Information on Astragalus


Astragalus Picture

A Chinese immune system booster, heals burns and abscesses, offsets adverse effects of cancer therapy, protects the heart against viral damage. Used as a tonic in traditional Chinese medicine. It is a member of the legume, or bean, family. It has sweet-tasting roots (the parts used medicinally).

Researchers in the United States and China have begun to believe that Astragalus may very well live up to its 2,000-year-old reputation as an immune system booster. It is one of the most commonly used herbs in all of Chinese medicine to build up the vital energy, or qi (pronounced "Chee"), It's used to promote urination, speed healing of burns and abscesses and generally bolster the body's resistance to disease. Chinese healers also use astragalus to treat the common cold, arthritis, weakness, diarrhea, asthma and nervousness. Sometimes they pan-roast the roots in honey or use them as an ingredient in soup. In Chinese hospitals, astragalus is used to help people with cancer recover from the immune system wipeout caused by chemotherapy.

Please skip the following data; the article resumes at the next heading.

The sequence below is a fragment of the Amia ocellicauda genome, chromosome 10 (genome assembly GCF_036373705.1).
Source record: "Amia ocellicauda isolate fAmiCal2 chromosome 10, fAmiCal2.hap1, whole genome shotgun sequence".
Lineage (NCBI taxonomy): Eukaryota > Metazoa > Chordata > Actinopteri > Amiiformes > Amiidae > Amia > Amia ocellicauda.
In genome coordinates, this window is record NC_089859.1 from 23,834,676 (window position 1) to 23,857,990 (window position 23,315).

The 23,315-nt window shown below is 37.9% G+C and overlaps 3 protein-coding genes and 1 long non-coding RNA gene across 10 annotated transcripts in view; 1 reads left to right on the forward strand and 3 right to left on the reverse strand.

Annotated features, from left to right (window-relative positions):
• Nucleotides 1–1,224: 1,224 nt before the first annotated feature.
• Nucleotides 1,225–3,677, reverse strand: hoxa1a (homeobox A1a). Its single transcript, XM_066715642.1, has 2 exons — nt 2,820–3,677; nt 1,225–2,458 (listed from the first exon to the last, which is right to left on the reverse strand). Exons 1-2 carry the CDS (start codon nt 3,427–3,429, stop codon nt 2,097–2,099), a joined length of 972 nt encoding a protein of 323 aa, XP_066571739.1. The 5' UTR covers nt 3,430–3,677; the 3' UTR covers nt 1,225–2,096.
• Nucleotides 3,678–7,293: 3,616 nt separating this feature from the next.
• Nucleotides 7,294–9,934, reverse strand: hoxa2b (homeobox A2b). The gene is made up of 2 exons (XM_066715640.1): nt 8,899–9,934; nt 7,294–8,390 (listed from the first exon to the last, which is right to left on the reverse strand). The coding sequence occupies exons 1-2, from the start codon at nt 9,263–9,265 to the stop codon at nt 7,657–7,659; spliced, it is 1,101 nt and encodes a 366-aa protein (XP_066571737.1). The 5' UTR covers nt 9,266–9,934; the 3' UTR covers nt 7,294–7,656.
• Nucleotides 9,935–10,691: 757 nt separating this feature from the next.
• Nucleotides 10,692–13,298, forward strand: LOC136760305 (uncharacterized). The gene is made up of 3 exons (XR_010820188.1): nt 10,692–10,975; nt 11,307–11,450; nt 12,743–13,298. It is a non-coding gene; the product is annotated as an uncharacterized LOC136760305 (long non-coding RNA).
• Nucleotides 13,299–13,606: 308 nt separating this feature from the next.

Astragalus is available at many health food stores in the form of capsules, teas and tinctures. The herb has not been known to cause any dangerous side effects, but some people have reported loose stools or abdominal bloating. If you experience any unpleasant symptoms, cut back your dose or discontinue use.

There are many flowering plants in the astragalus family, including native American species that are toxic when eaten by cattle. (Ranchers call the plant locoweed because of its effect on their herds' behavior.) The particular herb known as astragalus in Chinese medicine is a species called Astragalus membranaceus.

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